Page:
Snack and bakery facility requirements for dry sanitation and washdown
When it comes to facility and equipment sanitation requirements, there is no “one size fits all” approach that will cover the needs of the varying products, processes and equipment we see across the snack and bakery industry. Different products and lines will dictate the best approach, which can include wet and/or dry cleaning procedures are part of an operator’s Sanitation Standard Operating Procedures (SSOPs).
“Washdown vs. dry cleaning will be debated for years to come with different factions leaning one-way or the other—or both,” says Jeff Dearduff, corporate director, baking and snack, The Austin Company, Cleveland. “Design of a facility will require this topic to be considered in the early stages. Every producer will have different ideas on how to handle this.”
Microorganisms need a wet environment to live, notes Darrin McCormies, senior vice president, director of industrial process engineering, Epstein, Chicago. “Where possible, the design of the process and production space should strive to be able to be dry cleaned.” He notes that using compressed air to remove material from equipment has fallen out of favor. “Employing vacuums to remove material is preferred.” All too often, using compressed simply transports the material to another location where it could cause problems.
“A common remark is ‘water is the enemy’ in the production area of the bakery,” says John Koury, architect and consultant to A M King, Charlotte, NC. “Dry sanitation is much preferred, extending to omitting floor drains in these areas, which may be counterintuitive to designers without bakery experience.”
Areas that are destined for dry sanitation procedures require special design considerations. “Where dry cleaning is a must, smooth floors, centralized vacuums and some compressed air are all required to make the cleaning process efficient,” says Dearduff.
“Dry-clean environments must have the proper level of non-skid/coefficient of friction to facilitate easy and simple sanitation,” says Dan Koehler, vice president, Indue Sales & Services, Inc., Hudson WI. “An extremely aggressive finish that traps and holds dirt/debris is not ideal in such an environment. Whenever possible—and only if dry-cleaning applications are sufficient to maintain a sanitary, hygienic environment—avoid introducing water to a process that does not already utilize it. Introducing water to the sanitation and cleaning process may create bigger sanitation issues than a suitable dry cleaning regimen.”
Nevertheless, some bakeries find that they still require washdown for some processes and equipment. “Where wet washdown is a must, such as in a mixing room, proper flooring, base coving, drains, sloping, wall finishes and curbing can be easily and effectively designed for the space,” says Dearduff.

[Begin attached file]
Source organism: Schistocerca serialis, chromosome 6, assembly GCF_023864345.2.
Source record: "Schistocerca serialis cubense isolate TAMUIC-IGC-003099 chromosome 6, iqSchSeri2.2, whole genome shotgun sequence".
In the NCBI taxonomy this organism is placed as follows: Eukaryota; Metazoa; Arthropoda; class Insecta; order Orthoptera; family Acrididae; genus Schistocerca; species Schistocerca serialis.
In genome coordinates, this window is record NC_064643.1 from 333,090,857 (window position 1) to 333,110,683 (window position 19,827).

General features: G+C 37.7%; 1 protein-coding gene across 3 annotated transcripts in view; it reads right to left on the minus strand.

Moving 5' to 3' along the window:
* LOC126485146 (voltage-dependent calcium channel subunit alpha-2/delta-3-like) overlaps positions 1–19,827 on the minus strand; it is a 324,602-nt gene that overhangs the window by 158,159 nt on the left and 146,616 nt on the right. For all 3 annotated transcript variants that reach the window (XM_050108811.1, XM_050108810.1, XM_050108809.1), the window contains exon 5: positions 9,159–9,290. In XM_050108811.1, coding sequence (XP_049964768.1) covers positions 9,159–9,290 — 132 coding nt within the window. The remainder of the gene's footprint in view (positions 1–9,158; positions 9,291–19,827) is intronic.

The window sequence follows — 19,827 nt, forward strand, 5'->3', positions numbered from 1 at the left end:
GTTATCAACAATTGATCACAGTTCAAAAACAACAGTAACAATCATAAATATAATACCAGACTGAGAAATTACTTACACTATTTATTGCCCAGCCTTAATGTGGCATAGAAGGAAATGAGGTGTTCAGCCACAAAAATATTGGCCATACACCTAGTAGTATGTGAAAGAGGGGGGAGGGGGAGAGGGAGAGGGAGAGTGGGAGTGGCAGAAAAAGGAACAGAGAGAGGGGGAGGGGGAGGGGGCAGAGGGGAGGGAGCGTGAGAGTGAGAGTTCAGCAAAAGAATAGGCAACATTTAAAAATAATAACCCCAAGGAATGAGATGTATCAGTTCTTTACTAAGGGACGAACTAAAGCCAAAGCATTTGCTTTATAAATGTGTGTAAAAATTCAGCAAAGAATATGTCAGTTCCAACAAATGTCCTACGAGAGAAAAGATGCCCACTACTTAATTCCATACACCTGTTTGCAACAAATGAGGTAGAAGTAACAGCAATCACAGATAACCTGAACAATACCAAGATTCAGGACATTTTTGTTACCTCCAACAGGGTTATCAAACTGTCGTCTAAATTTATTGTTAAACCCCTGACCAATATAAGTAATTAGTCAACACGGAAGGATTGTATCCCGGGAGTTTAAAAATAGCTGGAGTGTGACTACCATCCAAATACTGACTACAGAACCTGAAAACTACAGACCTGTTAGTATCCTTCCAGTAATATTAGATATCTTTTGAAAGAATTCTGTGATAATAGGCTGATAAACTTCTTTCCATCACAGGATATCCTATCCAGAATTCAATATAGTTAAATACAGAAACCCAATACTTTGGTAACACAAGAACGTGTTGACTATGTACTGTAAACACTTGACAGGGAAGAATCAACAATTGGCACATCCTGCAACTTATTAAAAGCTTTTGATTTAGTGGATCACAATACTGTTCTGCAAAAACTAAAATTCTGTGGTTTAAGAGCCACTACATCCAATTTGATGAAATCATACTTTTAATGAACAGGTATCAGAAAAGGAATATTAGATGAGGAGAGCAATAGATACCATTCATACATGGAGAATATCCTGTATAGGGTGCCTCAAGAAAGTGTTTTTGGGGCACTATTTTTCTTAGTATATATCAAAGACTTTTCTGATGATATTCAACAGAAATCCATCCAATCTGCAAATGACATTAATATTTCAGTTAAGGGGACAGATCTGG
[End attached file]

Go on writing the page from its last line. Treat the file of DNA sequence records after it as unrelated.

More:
McCormies notes that for areas that must be wet-washed, special attention must be paid to controlling the water:
- Floors must be sloped to drains and without low points where puddles can form
- Walls, ceilings, the overall structure and equipment must be constructed of non-corrosive materials
- Concrete slabs and wall curbs should be coated to prevent corrosion of the concrete, to eliminate the risk of cracks in the concrete and to provide a non-slip surface
- If hoses are used, they should not use nozzles or high pressure, as high-velocity washdown can create airborne water droplets that spread contamination
- HVAC systems should be designed to quickly ventilate and dry out the air after the washdown is compete
“For washdown areas, it is critical to choose the appropriate level of non-skid/coefficient of friction to preserve worker safety and prevent slips or falls,” says Koehler. “Drain placement and type is very important for wet-wash areas, as drains can be a critical sanitation point where microbes flourish if not designed or cleaned properly. Ensuring a proper floor slope/pitch exists in these areas is also of utmost importance.” He recommends 1/8-inch per foot at the minimum.
“Additionally, temperature fluctuations from high-temp washdowns and harsh sanitation chemicals must be taken into consideration, affecting the recommended coating system based on its chemical resistance, thermal shock strength, and its ability with withstand repetitive and deleterious sanitation cycles,” says Koehler.
Some snack and bakery facilities opt to use an isolated room for washdown. “If it is a matter of removable equipment requiring washdown, an isolated cleaning room is preferable to keep water localized,” says Tyler Cundiff, director of business development, Gray Construction, Lexington, KY. “In the case of immovable equipment, such as a mixer, easily accessible drains with sloped floors is the preference.”
A third option is available for some situations. “Steam cleaning is getting some publicity these days with the newer portable and ‘dry’ steam processes that are available. Special tools can be used for different production equipment of building systems,” says Dearduff. “The bottom line to all of these methods is their effectiveness. With the requirements of environmental swabbing and testing these days, getting the cleaning done right the first time is critical. Cleaning twice is costly.”
For more insights into sanitary facility design, see “Sanitary design best practices for snack and bakery facility construction.”